As the Graduate School at Northwestern University launches an effort intended to formalize the way that interdisciplinary study takes place, Gary S. Morson, chair of the Slavic languages and literatures department, is shaping part of the program and eager to see the final results.
That's because Morson's department stands to gain from the Interdisciplinary Cluster Initiative, which beginning next fall would allow selected students to find homes in both traditional departments and newly formed groups of students and faculty with similar academic interests.
"We're a small department with a limited budget, and that's who the initiative is designed for," Morson said.
Under the controversial "dual-citizenship" arrangement, which some scholars have criticized as an assault on the autonomy of departments, programs such as Slavic studies could attract more students to courses taught by its faculty without having to dedicate additional slots for students. Applicants to Northwestern, who are still admitted into a department, will either be nominated or choose to join an interdisciplinary cluster such as Russian, East European and Jewish Studies, in which Morson is a participant. Students take multiple courses in the cluster, and attend seminars and conferences centered around the academic theme.
If the history department accepts a student with a distinct interest in Russian art, and that student is accepted into the above cluster, the art history department has, in essence, gained a student without a financial investment. Morson said the effort isn't simply intended to gather like-minded students for whom one department doesn't suffice; it also gives faculty from different areas of campus a reason to collaborate.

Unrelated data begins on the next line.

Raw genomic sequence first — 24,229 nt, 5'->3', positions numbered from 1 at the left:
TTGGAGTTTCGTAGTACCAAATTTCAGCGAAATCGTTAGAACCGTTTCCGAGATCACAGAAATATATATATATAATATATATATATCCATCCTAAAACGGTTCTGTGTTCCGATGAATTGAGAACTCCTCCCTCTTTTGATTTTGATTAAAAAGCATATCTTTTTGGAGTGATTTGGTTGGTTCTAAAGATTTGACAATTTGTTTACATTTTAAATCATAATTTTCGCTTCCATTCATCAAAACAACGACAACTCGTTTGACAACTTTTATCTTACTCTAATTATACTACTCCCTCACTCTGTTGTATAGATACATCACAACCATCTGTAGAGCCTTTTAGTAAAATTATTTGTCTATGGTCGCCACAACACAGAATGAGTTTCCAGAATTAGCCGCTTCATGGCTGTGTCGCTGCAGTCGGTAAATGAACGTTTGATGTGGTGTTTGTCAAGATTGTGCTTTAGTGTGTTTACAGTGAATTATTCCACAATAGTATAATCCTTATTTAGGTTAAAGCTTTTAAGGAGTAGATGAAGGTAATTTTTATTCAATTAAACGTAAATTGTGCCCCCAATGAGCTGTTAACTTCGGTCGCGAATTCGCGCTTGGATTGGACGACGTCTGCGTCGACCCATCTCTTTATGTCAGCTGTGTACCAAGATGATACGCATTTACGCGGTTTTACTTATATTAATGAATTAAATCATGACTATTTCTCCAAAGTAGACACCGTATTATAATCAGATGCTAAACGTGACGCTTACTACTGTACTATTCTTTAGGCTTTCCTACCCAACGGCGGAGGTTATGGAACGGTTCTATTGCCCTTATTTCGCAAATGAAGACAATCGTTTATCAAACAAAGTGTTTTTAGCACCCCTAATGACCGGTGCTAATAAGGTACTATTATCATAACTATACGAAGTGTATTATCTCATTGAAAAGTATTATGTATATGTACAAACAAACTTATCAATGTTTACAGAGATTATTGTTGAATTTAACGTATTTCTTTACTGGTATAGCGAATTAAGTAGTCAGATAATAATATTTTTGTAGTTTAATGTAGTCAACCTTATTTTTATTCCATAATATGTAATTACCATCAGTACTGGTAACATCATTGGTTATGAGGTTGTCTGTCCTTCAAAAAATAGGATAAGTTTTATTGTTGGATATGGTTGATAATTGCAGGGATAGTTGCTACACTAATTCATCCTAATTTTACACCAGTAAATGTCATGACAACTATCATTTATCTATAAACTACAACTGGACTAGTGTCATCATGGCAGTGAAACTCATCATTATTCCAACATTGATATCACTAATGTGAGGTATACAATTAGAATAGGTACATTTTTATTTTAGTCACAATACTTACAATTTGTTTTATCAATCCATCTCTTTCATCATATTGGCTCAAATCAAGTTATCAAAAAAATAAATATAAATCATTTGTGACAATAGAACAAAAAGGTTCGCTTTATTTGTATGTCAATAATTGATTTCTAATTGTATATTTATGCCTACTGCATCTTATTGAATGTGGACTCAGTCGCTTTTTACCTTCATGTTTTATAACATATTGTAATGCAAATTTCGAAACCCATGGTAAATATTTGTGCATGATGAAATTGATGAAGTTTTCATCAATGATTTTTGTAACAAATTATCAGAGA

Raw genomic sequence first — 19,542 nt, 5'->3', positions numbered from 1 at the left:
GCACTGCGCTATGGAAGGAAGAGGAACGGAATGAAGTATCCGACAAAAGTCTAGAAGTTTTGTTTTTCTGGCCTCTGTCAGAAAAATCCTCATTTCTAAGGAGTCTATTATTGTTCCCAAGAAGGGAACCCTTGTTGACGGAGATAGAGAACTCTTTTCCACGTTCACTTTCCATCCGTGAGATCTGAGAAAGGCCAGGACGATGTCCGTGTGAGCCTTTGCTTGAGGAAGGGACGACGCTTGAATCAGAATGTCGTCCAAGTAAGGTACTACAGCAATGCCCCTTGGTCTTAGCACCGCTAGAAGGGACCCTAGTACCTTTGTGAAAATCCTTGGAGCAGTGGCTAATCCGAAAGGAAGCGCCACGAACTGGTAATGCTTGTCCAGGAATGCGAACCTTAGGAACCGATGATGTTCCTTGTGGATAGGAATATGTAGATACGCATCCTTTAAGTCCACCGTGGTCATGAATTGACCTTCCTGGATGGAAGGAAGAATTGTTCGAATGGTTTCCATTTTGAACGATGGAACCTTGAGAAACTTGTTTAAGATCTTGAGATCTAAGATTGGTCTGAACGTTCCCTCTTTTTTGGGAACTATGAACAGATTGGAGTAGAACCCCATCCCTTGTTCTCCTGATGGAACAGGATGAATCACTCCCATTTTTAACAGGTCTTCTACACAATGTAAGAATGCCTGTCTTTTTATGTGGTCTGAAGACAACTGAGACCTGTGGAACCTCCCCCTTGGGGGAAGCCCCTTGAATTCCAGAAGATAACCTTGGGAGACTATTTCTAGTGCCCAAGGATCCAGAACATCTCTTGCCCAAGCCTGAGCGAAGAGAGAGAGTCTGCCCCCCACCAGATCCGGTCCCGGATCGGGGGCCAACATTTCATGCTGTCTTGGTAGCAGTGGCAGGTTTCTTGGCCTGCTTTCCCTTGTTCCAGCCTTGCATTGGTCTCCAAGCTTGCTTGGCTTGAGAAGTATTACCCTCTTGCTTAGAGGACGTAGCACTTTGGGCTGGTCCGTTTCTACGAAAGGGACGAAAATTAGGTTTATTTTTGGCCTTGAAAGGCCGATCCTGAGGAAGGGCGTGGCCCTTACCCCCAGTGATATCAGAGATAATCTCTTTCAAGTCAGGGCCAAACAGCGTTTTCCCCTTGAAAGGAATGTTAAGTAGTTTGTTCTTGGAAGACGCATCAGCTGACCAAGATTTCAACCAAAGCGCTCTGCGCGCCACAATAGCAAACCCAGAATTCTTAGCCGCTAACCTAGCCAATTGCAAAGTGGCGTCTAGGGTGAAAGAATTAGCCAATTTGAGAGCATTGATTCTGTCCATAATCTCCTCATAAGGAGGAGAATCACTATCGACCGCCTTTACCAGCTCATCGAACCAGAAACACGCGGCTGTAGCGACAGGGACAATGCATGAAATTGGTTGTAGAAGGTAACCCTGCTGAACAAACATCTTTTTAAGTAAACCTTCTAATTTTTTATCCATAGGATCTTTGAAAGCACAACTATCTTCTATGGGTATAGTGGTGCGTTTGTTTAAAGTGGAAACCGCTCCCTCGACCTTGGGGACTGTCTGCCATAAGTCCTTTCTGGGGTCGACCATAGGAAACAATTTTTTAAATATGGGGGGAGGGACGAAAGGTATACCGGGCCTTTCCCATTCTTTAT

Andrew Wachtel, dean of Northwestern’s graduate school, has pitched the cluster initiative as a way to better utilize the university's academic strengths and give students more resources when writing their dissertations. His thesis: Departments aren't always the best ways to organize students.
“The boundaries are not clear anymore,” Wacthel said last spring. “Students of Asian literature have come to realize that they have more to do with those in the Asian studies department than [with their peers in the English department] studying Shakespeare.”
Wachtel, a professor in the Slavic languages and literatures department, introduced the idea to humanities and social science faculty in 2005, touching off a debate about what it takes to prepare graduate students, and how to provide them with adequate breadth and depth of study. Interdisciplinary programs are not a new phenomenon, but the idea of academic integration has provoked significant discussion during recent forums, including last month’s Modern Language Association meeting.
Wachtel said that while he has sold many faculty members on the plan, "the level of resistance is high at this point." While it’s generally taboo to discourage work across academic disciplines, there’s a camp that questions whether these programs are inherently better than the alternative.
Some at Northwestern see Wachtel's plan as a top-down, corporate-style restructuring of graduate education. They argue that department chairs and professors -- not administrators -- know best what their students need to graduate. Wachtel is recommending that students take three courses in their cluster, which would decrease the number of courses a department has at its disposal.